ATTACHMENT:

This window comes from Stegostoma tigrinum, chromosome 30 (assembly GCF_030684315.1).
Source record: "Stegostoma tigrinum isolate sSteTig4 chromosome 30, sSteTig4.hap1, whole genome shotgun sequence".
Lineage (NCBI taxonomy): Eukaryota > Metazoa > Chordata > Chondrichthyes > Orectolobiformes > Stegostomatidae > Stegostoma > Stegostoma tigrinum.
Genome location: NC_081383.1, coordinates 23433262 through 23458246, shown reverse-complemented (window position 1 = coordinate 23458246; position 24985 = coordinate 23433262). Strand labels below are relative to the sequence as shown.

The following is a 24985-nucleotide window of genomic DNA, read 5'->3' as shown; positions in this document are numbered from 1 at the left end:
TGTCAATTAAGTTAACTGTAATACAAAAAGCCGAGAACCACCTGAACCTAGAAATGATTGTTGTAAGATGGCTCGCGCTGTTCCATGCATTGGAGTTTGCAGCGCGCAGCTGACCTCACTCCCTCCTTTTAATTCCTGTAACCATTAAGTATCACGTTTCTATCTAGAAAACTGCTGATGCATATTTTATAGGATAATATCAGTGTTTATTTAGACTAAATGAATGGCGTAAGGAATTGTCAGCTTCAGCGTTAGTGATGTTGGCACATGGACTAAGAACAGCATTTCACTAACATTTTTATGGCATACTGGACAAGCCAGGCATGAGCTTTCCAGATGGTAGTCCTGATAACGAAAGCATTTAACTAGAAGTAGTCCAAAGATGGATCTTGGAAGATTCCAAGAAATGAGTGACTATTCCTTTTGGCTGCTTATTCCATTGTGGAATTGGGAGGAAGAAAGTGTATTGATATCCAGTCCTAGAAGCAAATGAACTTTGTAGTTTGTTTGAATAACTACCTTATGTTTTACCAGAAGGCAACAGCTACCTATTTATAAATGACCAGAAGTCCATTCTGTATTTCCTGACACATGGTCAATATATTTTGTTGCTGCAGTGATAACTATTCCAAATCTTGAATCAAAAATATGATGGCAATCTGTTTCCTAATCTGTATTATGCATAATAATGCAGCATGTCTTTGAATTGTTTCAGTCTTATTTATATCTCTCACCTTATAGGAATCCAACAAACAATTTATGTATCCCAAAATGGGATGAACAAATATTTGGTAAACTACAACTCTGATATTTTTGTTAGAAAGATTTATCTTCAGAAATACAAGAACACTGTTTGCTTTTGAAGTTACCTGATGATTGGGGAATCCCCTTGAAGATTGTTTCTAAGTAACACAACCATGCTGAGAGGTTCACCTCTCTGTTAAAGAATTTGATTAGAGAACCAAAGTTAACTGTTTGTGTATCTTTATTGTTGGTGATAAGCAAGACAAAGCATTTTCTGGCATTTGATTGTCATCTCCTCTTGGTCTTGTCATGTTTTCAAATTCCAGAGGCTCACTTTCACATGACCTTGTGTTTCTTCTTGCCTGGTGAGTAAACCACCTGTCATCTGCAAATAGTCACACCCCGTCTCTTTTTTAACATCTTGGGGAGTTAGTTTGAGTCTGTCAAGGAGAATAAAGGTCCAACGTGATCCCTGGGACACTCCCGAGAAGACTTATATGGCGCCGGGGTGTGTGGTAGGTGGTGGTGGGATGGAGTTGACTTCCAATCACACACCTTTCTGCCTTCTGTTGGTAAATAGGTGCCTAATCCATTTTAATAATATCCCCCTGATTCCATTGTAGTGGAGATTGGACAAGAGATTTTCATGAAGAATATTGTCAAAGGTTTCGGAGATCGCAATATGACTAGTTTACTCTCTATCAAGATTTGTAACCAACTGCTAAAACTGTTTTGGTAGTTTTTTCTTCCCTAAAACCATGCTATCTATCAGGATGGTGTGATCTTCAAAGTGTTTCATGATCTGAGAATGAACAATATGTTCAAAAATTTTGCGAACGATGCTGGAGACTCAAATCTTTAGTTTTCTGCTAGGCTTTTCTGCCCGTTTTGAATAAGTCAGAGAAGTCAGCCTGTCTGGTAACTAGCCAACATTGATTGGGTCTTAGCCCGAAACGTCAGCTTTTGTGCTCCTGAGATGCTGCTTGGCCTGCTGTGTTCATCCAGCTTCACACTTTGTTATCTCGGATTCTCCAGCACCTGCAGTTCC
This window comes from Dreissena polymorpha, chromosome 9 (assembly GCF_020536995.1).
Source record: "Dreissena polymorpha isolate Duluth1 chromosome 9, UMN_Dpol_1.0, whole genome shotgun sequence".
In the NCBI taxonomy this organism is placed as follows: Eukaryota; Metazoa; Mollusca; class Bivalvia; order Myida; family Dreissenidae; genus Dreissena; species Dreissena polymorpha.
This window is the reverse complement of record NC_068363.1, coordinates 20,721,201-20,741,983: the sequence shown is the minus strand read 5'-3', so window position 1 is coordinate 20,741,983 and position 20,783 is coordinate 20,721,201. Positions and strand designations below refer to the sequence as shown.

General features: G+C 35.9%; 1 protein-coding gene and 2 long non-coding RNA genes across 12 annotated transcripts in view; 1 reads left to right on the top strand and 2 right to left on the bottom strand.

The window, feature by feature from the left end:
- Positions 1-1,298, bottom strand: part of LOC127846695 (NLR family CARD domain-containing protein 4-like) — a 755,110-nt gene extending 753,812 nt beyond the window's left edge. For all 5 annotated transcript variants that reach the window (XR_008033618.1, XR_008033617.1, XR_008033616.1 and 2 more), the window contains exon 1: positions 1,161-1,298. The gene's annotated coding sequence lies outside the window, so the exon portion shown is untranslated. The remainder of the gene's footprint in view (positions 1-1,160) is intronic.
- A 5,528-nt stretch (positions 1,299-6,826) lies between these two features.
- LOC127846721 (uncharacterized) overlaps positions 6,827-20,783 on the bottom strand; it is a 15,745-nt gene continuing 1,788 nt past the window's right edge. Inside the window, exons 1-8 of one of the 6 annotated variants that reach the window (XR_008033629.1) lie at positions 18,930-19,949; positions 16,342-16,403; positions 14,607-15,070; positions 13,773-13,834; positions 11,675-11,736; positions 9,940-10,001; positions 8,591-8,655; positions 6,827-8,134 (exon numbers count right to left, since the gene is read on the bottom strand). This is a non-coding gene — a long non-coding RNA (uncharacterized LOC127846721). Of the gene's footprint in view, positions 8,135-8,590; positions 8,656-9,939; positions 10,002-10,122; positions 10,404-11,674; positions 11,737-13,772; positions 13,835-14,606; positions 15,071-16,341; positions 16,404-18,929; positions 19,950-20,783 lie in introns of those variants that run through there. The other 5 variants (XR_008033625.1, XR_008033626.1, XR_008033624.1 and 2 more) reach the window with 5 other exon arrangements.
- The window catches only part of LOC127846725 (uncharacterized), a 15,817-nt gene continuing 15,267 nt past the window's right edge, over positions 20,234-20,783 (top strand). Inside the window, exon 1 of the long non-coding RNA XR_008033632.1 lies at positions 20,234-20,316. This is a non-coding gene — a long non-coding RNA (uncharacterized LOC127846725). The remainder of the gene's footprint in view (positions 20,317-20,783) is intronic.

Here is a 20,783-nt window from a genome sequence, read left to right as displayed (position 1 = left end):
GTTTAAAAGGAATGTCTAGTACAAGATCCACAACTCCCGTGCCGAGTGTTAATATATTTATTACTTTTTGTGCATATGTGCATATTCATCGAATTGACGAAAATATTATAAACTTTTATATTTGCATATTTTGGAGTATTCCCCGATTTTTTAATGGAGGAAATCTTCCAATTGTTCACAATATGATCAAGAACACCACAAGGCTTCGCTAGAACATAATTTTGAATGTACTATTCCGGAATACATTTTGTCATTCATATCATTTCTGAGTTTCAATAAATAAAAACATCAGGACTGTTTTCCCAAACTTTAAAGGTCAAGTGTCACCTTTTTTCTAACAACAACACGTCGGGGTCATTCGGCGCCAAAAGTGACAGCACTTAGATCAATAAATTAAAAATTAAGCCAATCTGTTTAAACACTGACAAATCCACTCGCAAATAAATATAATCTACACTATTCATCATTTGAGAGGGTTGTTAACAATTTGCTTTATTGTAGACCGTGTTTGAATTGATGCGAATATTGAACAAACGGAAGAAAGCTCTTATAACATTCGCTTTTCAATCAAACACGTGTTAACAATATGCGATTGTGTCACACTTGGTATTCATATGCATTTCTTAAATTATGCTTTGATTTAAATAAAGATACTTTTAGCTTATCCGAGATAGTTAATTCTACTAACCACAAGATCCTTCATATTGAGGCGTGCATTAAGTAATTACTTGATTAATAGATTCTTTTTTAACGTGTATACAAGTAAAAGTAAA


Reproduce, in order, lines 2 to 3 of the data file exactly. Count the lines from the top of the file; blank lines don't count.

Source record: "Stegostoma tigrinum isolate sSteTig4 chromosome 30, sSteTig4.hap1, whole genome shotgun sequence".
Lineage (NCBI taxonomy): Eukaryota > Metazoa > Chordata > Chondrichthyes > Orectolobiformes > Stegostomatidae > Stegostoma > Stegostoma tigrinum.